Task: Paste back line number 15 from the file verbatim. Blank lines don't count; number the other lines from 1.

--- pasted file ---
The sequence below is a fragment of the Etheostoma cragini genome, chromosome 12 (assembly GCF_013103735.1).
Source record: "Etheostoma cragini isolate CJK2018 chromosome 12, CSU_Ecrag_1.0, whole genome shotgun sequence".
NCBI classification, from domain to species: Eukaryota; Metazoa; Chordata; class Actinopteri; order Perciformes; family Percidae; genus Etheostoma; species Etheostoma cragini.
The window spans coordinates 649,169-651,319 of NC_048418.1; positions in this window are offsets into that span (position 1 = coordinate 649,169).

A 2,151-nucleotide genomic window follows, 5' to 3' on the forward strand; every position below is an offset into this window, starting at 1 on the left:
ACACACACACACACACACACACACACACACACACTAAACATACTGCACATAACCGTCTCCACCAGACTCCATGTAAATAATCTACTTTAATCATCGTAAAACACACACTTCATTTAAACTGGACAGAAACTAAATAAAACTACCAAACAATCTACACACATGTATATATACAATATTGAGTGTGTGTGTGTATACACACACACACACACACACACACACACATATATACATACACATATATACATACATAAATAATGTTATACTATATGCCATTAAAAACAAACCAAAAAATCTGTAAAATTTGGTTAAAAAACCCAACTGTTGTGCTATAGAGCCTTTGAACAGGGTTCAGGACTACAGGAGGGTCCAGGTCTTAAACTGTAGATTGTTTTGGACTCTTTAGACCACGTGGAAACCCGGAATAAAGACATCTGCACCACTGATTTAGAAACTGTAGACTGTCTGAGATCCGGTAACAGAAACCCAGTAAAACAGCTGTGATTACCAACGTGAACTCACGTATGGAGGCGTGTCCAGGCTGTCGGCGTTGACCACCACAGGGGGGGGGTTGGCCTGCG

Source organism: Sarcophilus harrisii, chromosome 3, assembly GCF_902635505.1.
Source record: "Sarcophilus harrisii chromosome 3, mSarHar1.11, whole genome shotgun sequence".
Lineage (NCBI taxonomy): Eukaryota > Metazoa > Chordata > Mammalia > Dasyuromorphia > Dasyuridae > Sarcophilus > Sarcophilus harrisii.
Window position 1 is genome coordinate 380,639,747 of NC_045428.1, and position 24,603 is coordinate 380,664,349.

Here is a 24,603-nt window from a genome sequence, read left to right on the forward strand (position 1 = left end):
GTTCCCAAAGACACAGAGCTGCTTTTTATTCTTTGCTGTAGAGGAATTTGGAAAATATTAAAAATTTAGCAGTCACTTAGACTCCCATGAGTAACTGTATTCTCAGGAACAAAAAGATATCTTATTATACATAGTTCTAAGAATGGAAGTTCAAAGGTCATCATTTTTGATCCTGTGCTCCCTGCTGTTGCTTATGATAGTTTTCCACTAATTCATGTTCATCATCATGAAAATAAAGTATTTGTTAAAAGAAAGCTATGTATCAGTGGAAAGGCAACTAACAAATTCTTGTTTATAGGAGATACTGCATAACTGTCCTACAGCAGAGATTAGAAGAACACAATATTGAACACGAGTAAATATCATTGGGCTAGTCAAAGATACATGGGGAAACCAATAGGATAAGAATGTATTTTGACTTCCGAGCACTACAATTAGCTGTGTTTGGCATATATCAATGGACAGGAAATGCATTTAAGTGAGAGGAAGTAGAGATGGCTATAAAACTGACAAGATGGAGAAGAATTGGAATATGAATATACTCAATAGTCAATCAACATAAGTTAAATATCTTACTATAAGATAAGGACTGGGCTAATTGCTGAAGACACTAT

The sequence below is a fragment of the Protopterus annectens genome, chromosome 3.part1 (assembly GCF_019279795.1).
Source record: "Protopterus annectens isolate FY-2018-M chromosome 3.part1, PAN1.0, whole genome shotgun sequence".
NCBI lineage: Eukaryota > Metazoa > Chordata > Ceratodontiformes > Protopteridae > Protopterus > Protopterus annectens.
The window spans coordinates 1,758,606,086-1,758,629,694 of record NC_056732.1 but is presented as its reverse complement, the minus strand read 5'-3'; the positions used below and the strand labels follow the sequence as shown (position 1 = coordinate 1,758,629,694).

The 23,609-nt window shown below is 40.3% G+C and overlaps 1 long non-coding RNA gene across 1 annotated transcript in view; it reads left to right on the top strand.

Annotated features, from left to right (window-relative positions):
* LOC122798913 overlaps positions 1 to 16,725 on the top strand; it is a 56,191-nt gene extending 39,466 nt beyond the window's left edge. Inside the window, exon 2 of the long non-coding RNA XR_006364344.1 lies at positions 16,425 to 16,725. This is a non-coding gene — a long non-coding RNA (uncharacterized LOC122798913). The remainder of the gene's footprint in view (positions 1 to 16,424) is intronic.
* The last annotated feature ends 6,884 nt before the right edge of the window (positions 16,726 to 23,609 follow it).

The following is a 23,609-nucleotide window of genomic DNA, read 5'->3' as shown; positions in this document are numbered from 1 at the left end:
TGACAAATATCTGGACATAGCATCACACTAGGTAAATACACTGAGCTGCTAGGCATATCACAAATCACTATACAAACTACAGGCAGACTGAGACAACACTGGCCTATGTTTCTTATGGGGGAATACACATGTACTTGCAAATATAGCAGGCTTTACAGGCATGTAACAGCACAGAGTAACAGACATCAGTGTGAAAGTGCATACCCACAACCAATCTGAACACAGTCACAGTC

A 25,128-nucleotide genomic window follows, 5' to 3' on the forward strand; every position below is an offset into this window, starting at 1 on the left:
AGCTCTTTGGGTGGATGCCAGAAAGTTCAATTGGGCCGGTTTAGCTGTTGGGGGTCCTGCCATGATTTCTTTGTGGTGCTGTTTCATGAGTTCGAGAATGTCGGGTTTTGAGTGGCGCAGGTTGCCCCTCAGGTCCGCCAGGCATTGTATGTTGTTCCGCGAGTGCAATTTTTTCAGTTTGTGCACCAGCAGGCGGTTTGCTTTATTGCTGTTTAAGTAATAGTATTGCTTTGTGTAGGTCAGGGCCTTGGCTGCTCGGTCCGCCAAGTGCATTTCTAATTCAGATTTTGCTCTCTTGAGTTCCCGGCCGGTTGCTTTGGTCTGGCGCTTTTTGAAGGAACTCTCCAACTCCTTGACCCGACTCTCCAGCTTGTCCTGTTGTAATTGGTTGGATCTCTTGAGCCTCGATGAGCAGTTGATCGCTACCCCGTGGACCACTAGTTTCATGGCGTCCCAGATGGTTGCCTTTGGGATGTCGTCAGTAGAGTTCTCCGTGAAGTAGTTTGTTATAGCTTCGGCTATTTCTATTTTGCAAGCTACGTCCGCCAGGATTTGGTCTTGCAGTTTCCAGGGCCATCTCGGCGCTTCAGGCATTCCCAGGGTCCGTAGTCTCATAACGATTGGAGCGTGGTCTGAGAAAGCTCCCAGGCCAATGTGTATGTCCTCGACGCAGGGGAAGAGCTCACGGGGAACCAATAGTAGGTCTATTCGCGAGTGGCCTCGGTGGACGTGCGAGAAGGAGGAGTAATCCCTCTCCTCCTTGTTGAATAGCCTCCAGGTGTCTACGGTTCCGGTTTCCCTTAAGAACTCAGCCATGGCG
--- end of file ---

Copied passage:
NCBI lineage: Eukaryota > Metazoa > Chordata > Ceratodontiformes > Protopteridae > Protopterus > Protopterus annectens.